As the article notes, there is already additional revenue expected from sales taxes for the city to spend, without the tax increase that Dippolito denies yet apparently relies on. Here’s a quick quiz to convince yourself about whether this increase, in spite of extra revenue from elsewhere, is needed: Quickly, name something that impacted you that the city failed to do with last year’s budget. Now, just as quickly, name something that you want done with the ten percent increase in your taxes. Chances are, you came up with the same answer – NOTHING.

And then we hear from Jere Wood who makes what can be characterized as perhaps the stupidest statement of the past four years when he in jest suggests elimination of the police or fire department to save money. (Firstly Mayor, you don’t have that choice. But when you can’t make a valid point must you turn to the ridiculous?) Unlike many at the city, our “first responders” deserve every bit of acknowledgement we can give them. Is this ridiculous suggestion to deflect from your lack ideas on how to efficiently manage a city or because there has been no leadership to trim fat from a bloated staff at city hall? Is it because you and council are consistently run over by the city administrator? Because you can find no way to reduce, like private businesses have, the scope of the operation since the beginning of the latest recession by increasing efficiencies? Remember, Mayor, we even saw the city’s nominal population drop, but that moved the staff size, and budget, not a bit, did it? Isn’t what really is misleading is the unwillingness to control the cost for which you demand we pay?

Mr. Mayor, how about saving us money, instead of presenting a farce to defend the fat that must be supported by a tax increase? Was the mayor misleading? Anyone? Bueller?

And lastly, we have a third official telling us in so many words that he sees a “bait and switch.”

Who thinks Igleheart’s statement was misleading? Or was he the only official quoted in the article who was being honest? Bueller? Anyone? Bueller?

Lee Fleck
May 10, 2013
Mayor Wood’s "tall tantrum" about eliminating whole departments is a ridiculously stupid comment.

No Jere, we don't have to eliminate entire departments, try just cutting 2.75% across the board or even better consider Zero Based budgeting and have department heads justify current expenditures.

Next, one must recognize that Councilman Dippolito is the liaison to the Administration & Finance department so he has a vested interest in defending the property tax increase.

At least Rich is being consistent with his remarks. To him, it's not hidden if it's been advertised. He states the process has been “completely transparent”.

From the day the city borrowed money from the banks, the city administration knew when it would retire that debt.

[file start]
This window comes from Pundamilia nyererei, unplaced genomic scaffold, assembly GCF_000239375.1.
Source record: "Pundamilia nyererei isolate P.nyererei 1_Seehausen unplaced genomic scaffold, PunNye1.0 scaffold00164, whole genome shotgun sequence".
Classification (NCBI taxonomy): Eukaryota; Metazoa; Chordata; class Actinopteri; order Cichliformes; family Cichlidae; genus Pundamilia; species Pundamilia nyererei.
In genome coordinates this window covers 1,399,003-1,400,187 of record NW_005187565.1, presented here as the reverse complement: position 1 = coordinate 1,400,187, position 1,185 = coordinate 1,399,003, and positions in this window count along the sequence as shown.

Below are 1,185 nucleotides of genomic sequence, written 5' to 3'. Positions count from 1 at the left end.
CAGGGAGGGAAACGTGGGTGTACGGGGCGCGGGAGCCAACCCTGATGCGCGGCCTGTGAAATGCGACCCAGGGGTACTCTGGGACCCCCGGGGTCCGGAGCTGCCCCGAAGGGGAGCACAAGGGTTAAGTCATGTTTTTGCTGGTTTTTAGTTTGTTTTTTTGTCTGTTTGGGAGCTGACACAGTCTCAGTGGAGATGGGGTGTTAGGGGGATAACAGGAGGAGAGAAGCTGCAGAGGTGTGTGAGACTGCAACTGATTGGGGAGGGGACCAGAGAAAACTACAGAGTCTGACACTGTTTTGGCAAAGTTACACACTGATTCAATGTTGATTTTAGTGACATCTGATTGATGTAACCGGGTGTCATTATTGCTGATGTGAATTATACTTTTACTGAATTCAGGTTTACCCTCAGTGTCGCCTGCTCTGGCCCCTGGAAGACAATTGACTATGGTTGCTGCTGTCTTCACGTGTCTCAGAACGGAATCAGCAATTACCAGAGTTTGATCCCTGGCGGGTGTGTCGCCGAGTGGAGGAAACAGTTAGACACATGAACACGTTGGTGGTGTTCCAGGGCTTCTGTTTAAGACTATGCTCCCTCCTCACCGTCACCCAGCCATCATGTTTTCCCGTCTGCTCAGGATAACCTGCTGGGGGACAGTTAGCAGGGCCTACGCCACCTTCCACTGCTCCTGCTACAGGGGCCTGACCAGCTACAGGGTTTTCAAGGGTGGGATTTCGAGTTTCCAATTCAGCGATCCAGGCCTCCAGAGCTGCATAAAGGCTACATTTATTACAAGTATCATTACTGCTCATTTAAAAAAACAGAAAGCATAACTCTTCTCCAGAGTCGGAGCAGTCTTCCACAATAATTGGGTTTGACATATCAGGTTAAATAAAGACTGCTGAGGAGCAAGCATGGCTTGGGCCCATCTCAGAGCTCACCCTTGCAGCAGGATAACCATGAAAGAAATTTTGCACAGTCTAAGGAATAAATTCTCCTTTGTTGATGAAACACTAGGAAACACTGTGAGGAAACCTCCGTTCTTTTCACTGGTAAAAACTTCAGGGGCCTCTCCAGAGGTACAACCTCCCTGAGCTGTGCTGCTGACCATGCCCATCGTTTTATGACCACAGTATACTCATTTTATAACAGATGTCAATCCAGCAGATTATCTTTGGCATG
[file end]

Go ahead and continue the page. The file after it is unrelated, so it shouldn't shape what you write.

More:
I am sorry, but Mr. Dippolito from the first budget hearing after he was sworn in in 2009 has known that this debt service was scheduled to be retired this year and he and the rest of Roswell’s City Council have knowingly anticipated this roll-over of debt service into a property tax increase this coming fiscal year.

So where has the city financial transparency been for the last four years?

Why weren’t city representatives honest during last fall’s public bond hearings?

Pathetically, Councilman Dippolito misses the entire point of what is meant by "disguise" and he has been deceitful.

Candidly, I am convinced that the city’s Budget & Finance departments were grossly remiss by not consuming all of the retiring debt service millage rate into last November bond. All they had to do is add another bucket.

But then the “greedy” Mayor & City Council would not have been able to con property owners out of $1.7 million annually so they can spend it on whatever they wish.

May 09, 2013
Last January in his State of the City Address Mayor wood proudly announced the City had $53 million in the local banks of which I might add $16 million of excess reserves, the result of over taxation of property owners.

For the forthcoming FY 2014 budget Mayor Wood is projecting an increase in sales tax of $5.9 million.

The only reason the Mayor Wants to roll over debt service monies into the general operations fund is because unlike a bond referendum in which expenditures must be spelled out, Mayor Wood can spent the additional roll over funds of $1.7 million ANNUALLY any way he wants.

For the rest of the story go to:

Roswell's Budget Hawk
Roswell Resident
May 08, 2013
If debt is paid then we, the taxed, need to see the benefit. If our esteemed & untrustworthy Mayor wants more money for operations we should AT A MINIMUM be allowed to vote on it.

His self serving logic is unacceptable.
Lee Fleck
May 09, 2013
RR, Excellent point.

A General Obligation Bond requires the city to spell out what they want to spend property owners monies for and the property owners do vote for the expenditures.

Buy a unilateral decision by City Council to endorse this rollover allows the Mayor to spend $1.7 million ANNUALLY any way he pleases.

Lee Fleck